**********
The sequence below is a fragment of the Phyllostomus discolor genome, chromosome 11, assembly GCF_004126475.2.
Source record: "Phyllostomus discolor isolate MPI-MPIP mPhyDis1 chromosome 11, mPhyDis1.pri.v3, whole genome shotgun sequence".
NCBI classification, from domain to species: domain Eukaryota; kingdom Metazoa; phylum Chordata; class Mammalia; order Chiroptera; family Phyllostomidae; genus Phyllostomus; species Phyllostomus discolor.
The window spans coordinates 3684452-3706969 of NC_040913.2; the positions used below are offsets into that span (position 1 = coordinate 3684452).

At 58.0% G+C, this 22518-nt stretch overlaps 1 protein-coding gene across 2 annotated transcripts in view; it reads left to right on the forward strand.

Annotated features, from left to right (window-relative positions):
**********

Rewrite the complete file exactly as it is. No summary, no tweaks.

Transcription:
The sequence below is a fragment of the Phyllostomus discolor genome, chromosome 11, assembly GCF_004126475.2.
Source record: "Phyllostomus discolor isolate MPI-MPIP mPhyDis1 chromosome 11, mPhyDis1.pri.v3, whole genome shotgun sequence".
NCBI classification, from domain to species: domain Eukaryota; kingdom Metazoa; phylum Chordata; class Mammalia; order Chiroptera; family Phyllostomidae; genus Phyllostomus; species Phyllostomus discolor.
The window spans coordinates 3684452-3706969 of NC_040913.2; the positions used below are offsets into that span (position 1 = coordinate 3684452).

At 58.0% G+C, this 22518-nt stretch overlaps 1 protein-coding gene across 2 annotated transcripts in view; it reads left to right on the forward strand.

Annotated features, from left to right (window-relative positions):